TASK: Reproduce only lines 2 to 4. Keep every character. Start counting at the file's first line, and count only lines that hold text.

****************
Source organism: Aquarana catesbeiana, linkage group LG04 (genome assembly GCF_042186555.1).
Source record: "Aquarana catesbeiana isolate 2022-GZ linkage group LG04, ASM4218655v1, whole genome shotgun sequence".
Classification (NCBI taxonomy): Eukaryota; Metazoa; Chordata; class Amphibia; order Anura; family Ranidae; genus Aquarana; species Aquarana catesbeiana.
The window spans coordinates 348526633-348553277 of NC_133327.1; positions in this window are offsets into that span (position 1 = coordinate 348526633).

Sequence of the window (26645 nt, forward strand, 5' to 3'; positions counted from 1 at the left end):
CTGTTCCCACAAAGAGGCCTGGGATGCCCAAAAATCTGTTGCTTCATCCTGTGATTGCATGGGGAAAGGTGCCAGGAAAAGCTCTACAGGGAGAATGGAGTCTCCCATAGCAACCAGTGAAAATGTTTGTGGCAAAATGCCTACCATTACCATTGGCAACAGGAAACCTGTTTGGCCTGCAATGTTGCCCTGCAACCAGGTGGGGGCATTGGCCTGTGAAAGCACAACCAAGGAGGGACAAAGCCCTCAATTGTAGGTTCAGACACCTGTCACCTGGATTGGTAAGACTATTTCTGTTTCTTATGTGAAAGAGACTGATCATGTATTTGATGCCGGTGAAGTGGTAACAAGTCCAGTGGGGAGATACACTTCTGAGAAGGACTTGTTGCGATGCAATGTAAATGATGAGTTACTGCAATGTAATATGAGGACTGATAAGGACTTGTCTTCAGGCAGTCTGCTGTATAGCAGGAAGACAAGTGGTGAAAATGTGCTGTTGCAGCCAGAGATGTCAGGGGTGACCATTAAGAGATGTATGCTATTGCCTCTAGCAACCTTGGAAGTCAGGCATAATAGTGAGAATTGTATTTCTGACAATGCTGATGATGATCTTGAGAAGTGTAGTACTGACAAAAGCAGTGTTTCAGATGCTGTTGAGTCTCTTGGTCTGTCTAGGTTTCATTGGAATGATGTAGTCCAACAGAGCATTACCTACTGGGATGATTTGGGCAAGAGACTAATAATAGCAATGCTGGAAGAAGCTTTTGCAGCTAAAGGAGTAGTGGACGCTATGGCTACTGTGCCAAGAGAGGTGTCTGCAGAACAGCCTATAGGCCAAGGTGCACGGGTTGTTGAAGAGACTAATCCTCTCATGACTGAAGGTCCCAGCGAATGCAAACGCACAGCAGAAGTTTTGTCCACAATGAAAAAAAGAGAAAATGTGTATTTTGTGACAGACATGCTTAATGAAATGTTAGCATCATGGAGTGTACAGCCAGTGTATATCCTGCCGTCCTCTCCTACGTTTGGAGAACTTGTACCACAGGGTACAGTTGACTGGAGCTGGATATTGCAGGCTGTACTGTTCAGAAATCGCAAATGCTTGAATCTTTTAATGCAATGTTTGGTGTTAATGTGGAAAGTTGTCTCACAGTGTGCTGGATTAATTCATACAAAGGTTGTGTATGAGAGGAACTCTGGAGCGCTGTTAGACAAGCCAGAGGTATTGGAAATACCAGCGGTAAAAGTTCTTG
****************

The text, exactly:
Source record: "Aquarana catesbeiana isolate 2022-GZ linkage group LG04, ASM4218655v1, whole genome shotgun sequence".
Classification (NCBI taxonomy): Eukaryota; Metazoa; Chordata; class Amphibia; order Anura; family Ranidae; genus Aquarana; species Aquarana catesbeiana.
The window spans coordinates 348526633-348553277 of NC_133327.1; positions in this window are offsets into that span (position 1 = coordinate 348526633).